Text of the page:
Greenpeace activists in the English Channel have intercepted a tanker transporting fish oil taken from West Africa, as recently updated trade figures are revealed showing that the fishmeal and fish oil industry in the region has grown at an alarming rate during the COVID-19 pandemic.

“This is big business stripping life from our oceans, and depriving our fishing communities of their livelihoods. The science is clear, it will soon be too late. They must stop now,” said Dr Aliou Ba, oceans campaign manager for Greenpeace Africa. Greenpeace is demanding action by importers and regional governments to end this damaging trade.

Every year, more than half a million tonnes of fish are caught from West African waters to be processed as fish meal and fish oil in order to feed farmed fish, livestock and pets in Asia and Europe. This is enough to feed 33 million people in a region subject to significant food insecurity and where fish prices have rocketed in many areas as fish populations plunge. Figures released by Greenpeace today show that from Mauritania alone, fish meal exports rose by 16% in 2020 with fish oil exports to the European Union up 6% in the same year.

“The fish they used to produce this oil should be being bought and sold in local markets,” said Fatou Samba, president of the women fish processor’s association in Bargny, Senegal. “It could be creating jobs and feeding people in my community, or anywhere in West Africa. But instead it will be fed to fish and animals in Europe. This has to end, before this crucial source of food and jobs for us is destroyed.”

Seventy per cent of fish oil is used for fish farming, and the European sector is driven by four major aquafeed companies: BioMar from Denmark, and EWOS/Cargill, Mowi and Skretting from Norway. In recent years these companies have sourced fishmeal and fish oil from Mauritania to produce aquafeed for farmed salmon.

UN Food and Agriculture Organization scientists have stressed “the urgency of taking strong action” to reduce the amount of fish caught in the region, where the fishmeal and fish oil industry is threatening the food security and livelihoods of millions.

Greenpeace is demanding that fishmeal and fish oil importers including EWOS/Cargill, Mowi, Skretting and BioMar stop sourcing fishmeal and fish oil from West Africa. Additionally, campaigners are calling on the region’s governments to phase out the use of fish fit for human consumption in the production of aquafeed and animal feed, and to establish effective regional management of small pelagic fish resources. Greenpeace is also campaigning for a Global Ocean Treaty to allow for the creation of vast ocean sanctuaries, free from harmful human activity, across more than a third of the world’s oceans by 2030.

Previous articleTHE GAMBIA: UN SAYS PERPETRATORS OF JAMMEH-ERA CRIMES “MUST BE BROUGHT TO JUSTICE”
Next articleGambia’s female U-20 set for daunting task
Mr. Sainey M.K. Marenah is a Prominent Gambian journalist, founding editor The Alkamba Times and formerly head of communications at the Constitutional Review Commission (CRC) and Communications and PR Consultant for The Gambia Pilot Program, under Gamworks. Mr. Marenah served as the Social media Strategist and Editor at Gambia Radio and Television Services. He is also the Banjul Correspondent for Voice of America Radio. Sainey is a human rights and developmental journalist who has carved a strong niche particularly in new media environments in the Gambian media industry. Mr. Marenah began his career as a junior reporter with the Point Newspaper in the Gambia in 2008 and rose through the ranks to become Chief correspondent before moving to The Standard Newspaper also in Banjul as Editorial Assistant and head of News. He is a household name in the Gambia’s media industry having covered some of the most important stories in the former and current government. These include the high profile treason cases including the Trial of Former military chiefs in Banjul in 2009 to 2012. Following his arrest and imprisonment by the former regime of President, Yahya Jammeh in 2014, Marenah moved to Dakar Senegal where he continues to practice Journalism freelancing for various local and international Media organization’s including the BBC, Al-Jazeera, VOA, and ZDF TV in Germany among others. He is the co-Founder of the Banjul Based Media Center for Research and Development; an institution specialized in research and development undertakings. As a journalist and Communication Expert, focused on supporting the Gambia's transitional process, Mr Marenah continues to play a pivotal role in shaping a viable media and communications platform that engages necessary tools and action to increase civic participation and awareness of the needs of transitional governance to strengthen the current move towards democratization. Mr. Marenah has traveled extensively as a professional journalist in both Europe, Africa and United States and attended several local and international media trainings.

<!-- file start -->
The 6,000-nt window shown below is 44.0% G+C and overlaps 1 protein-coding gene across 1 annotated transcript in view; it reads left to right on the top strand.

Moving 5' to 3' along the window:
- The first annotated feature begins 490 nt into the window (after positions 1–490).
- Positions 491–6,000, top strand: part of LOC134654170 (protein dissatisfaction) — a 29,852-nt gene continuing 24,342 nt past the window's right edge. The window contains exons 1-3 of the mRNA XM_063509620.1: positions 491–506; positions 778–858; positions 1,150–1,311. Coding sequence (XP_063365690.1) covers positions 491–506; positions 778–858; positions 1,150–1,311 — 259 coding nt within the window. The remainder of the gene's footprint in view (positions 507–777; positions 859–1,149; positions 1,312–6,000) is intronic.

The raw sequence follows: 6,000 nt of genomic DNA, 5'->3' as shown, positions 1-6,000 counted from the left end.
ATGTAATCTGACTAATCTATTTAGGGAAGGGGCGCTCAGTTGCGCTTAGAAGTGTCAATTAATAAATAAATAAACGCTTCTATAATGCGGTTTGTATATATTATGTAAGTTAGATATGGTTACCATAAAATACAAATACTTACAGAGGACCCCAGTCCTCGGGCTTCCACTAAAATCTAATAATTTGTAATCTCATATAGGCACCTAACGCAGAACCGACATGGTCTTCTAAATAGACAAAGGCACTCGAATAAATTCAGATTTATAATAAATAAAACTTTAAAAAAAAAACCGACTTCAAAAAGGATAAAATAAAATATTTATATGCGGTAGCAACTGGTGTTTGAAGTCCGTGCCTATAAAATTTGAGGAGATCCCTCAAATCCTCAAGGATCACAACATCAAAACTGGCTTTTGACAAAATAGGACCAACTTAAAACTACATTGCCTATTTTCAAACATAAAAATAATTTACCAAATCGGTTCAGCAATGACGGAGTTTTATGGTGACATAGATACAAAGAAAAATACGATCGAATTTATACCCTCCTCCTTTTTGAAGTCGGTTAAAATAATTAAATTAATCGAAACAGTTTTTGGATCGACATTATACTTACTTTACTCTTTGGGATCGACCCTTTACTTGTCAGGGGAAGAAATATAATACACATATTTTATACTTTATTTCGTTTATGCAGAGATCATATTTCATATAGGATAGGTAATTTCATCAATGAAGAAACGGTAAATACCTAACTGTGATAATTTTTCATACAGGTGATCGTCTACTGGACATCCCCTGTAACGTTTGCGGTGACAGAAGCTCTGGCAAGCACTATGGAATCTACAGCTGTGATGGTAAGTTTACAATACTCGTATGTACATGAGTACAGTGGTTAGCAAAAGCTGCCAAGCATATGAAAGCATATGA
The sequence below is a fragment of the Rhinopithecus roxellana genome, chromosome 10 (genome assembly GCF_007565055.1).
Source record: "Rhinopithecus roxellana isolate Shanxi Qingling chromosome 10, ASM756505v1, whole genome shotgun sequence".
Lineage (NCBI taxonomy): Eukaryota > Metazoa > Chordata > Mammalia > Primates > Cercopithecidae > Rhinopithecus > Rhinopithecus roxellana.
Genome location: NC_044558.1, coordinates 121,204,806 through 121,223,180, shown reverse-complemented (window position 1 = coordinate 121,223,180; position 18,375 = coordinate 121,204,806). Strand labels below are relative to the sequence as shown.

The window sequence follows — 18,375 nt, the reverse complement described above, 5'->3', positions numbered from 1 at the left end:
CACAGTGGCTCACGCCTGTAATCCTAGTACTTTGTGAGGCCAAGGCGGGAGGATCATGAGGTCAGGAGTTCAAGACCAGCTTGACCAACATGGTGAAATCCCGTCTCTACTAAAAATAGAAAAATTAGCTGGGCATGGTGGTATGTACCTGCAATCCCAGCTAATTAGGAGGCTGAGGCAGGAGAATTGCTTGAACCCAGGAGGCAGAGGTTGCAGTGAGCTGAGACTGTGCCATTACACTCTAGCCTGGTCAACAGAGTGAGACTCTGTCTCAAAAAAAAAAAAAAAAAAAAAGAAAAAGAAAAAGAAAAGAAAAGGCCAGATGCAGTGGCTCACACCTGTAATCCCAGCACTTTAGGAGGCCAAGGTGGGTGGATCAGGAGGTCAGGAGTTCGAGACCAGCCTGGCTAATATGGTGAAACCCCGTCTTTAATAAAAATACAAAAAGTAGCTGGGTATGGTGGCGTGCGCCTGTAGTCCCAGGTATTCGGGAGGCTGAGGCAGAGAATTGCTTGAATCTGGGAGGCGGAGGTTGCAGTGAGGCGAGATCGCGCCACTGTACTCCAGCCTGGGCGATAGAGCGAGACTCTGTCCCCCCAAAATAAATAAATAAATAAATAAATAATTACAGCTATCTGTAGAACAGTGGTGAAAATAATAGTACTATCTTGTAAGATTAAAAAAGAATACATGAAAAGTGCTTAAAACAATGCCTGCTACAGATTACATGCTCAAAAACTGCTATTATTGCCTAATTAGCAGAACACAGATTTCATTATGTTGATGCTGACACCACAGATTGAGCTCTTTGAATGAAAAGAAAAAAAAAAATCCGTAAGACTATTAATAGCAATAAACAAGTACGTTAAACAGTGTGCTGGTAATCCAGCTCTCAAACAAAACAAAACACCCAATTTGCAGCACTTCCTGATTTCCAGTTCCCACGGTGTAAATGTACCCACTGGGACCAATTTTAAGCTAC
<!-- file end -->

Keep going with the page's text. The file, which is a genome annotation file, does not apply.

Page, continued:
LEAVE A REPLY

Please enter your comment!
Please enter your name here